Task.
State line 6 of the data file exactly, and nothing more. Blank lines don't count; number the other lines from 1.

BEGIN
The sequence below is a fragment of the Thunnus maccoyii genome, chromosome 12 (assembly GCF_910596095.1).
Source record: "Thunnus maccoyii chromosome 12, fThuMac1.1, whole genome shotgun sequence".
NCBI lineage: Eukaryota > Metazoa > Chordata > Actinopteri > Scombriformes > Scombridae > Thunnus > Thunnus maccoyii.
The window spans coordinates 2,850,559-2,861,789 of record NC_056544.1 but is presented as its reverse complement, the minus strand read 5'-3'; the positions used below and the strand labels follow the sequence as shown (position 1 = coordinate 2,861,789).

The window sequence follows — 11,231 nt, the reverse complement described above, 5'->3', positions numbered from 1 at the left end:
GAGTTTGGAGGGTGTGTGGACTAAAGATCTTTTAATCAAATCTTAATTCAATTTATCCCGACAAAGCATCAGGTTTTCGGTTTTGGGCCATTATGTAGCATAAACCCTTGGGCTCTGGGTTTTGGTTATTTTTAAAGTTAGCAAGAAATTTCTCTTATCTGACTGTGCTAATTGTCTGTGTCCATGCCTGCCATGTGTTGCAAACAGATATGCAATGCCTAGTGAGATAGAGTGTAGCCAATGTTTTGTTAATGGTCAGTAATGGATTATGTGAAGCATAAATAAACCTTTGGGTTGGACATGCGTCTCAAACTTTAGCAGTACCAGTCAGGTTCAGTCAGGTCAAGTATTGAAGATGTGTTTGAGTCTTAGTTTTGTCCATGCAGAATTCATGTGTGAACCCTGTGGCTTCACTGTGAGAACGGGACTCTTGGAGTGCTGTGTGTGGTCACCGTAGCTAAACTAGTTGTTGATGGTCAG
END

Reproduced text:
GAGTTTGGAGGGTGTGTGGACTAAAGATCTTTTAATCAAATCTTAATTCAATTTATCCCGACAAAGCATCAGGTTTTCGGTTTTGGGCCATTATGTAGCATAAACCCTTGGGCTCTGGGTTTTGGTTATTTTTAAAGTTAGCAAGAAATTTCTCTTATCTGACTGTGCTAATTGTCTGTGTCCATGCCTGCCATGTGTTGCAAACAGATATGCAATGCCTAGTGAGATAGAGTGTAGCCAATGTTTTGTTAATGGTCAGTAATGGATTATGTGAAGCATAAATAAACCTTTGGGTTGGACATGCGTCTCAAACTTTAGCAGTACCAGTCAGGTTCAGTCAGGTCAAGTATTGAAGATGTGTTTGAGTCTTAGTTTTGTCCATGCAGAATTCATGTGTGAACCCTGTGGCTTCACTGTGAGAACGGGACTCTTGGAGTGCTGTGTGTGGTCACCGTAGCTAAACTAGTTGTTGATGGTCAG